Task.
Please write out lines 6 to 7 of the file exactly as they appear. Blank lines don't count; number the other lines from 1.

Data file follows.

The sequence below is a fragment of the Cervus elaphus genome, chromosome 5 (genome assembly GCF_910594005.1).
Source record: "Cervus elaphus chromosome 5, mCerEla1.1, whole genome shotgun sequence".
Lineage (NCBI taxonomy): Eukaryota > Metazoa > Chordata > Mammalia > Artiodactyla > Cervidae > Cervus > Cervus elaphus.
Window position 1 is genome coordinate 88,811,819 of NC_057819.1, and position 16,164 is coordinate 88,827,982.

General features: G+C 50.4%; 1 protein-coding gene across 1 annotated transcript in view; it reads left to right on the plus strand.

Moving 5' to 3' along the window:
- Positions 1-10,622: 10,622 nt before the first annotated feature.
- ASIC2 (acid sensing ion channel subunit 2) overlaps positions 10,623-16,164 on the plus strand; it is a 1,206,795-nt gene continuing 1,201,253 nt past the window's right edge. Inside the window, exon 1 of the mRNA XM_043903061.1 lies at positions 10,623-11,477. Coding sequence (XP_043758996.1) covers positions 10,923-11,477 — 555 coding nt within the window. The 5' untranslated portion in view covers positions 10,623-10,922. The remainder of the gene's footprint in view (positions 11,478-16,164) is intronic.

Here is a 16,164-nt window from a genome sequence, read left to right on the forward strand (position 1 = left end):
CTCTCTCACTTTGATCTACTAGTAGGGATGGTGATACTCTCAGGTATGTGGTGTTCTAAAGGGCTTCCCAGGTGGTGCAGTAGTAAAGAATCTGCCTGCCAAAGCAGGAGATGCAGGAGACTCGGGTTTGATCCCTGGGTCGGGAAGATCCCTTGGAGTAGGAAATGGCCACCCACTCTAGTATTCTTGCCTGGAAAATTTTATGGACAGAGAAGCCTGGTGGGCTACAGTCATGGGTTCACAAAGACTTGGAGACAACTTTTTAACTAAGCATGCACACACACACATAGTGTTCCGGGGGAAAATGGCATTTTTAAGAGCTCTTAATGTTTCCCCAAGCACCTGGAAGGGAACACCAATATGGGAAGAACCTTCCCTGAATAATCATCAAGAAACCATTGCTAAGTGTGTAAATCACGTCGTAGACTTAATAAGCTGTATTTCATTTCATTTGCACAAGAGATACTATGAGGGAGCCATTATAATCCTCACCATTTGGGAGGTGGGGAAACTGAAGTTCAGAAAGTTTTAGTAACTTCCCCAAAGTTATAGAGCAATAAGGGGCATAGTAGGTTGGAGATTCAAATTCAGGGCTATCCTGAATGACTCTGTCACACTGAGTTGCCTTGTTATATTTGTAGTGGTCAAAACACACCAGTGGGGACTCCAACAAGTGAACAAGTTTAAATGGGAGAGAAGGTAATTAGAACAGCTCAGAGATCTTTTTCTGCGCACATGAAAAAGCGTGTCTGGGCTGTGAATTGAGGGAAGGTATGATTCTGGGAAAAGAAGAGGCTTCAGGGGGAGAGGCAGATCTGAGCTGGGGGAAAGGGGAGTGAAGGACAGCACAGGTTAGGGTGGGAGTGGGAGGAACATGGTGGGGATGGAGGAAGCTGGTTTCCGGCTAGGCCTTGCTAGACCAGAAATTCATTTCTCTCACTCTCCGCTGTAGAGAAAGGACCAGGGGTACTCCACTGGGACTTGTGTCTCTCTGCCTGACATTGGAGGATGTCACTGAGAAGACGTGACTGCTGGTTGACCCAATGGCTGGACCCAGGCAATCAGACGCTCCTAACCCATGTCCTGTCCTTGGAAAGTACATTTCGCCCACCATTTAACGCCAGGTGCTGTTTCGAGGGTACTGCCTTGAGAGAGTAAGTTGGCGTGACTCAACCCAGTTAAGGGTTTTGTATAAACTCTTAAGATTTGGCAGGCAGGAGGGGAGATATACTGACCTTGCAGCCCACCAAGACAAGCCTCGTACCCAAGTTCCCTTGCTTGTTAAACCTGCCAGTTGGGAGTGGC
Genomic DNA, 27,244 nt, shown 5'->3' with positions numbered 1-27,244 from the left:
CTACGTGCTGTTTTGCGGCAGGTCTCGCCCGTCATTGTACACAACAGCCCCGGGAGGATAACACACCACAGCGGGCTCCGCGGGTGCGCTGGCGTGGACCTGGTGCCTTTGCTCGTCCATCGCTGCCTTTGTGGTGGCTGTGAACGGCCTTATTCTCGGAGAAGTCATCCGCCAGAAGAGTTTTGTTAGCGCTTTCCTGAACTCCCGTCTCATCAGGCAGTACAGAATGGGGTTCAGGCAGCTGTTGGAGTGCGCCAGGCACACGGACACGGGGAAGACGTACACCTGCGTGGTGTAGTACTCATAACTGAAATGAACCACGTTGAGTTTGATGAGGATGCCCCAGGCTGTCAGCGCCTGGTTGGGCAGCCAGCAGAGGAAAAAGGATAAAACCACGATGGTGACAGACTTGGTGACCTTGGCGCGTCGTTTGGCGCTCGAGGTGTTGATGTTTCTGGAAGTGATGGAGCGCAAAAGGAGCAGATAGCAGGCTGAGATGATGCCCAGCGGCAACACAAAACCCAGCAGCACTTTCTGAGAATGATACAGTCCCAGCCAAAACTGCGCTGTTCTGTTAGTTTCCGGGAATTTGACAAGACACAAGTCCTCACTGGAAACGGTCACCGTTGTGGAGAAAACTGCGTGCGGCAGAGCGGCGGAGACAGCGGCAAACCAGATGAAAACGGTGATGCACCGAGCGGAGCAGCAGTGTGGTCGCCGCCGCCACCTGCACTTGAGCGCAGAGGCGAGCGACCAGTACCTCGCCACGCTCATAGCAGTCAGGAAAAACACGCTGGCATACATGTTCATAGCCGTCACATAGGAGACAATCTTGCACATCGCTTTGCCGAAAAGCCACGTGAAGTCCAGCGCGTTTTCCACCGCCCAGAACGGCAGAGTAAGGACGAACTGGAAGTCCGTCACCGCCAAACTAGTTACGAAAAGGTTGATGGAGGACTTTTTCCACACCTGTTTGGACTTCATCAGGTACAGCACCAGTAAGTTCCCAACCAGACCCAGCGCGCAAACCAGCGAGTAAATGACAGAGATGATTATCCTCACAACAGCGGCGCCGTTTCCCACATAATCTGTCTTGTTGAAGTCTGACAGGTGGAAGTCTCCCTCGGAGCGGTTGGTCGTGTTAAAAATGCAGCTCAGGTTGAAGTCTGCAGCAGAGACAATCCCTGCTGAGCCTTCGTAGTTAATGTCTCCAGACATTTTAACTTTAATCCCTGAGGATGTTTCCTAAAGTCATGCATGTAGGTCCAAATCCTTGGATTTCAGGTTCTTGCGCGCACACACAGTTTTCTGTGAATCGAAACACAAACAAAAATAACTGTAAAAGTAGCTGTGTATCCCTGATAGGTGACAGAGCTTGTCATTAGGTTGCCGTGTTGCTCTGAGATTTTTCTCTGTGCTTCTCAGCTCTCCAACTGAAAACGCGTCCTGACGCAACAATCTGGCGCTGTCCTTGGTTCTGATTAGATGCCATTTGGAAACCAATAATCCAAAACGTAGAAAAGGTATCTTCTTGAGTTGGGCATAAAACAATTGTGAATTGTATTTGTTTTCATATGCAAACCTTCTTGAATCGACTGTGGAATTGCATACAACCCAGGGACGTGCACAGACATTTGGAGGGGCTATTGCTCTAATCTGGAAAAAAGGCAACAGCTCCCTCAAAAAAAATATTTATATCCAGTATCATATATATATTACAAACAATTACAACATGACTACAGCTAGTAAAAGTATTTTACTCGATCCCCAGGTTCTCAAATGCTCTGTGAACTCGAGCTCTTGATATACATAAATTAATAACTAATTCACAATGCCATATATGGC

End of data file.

Moving 5' to 3' along the window:
- Positions 1-10,622: 10,622 nt before the first annotated feature.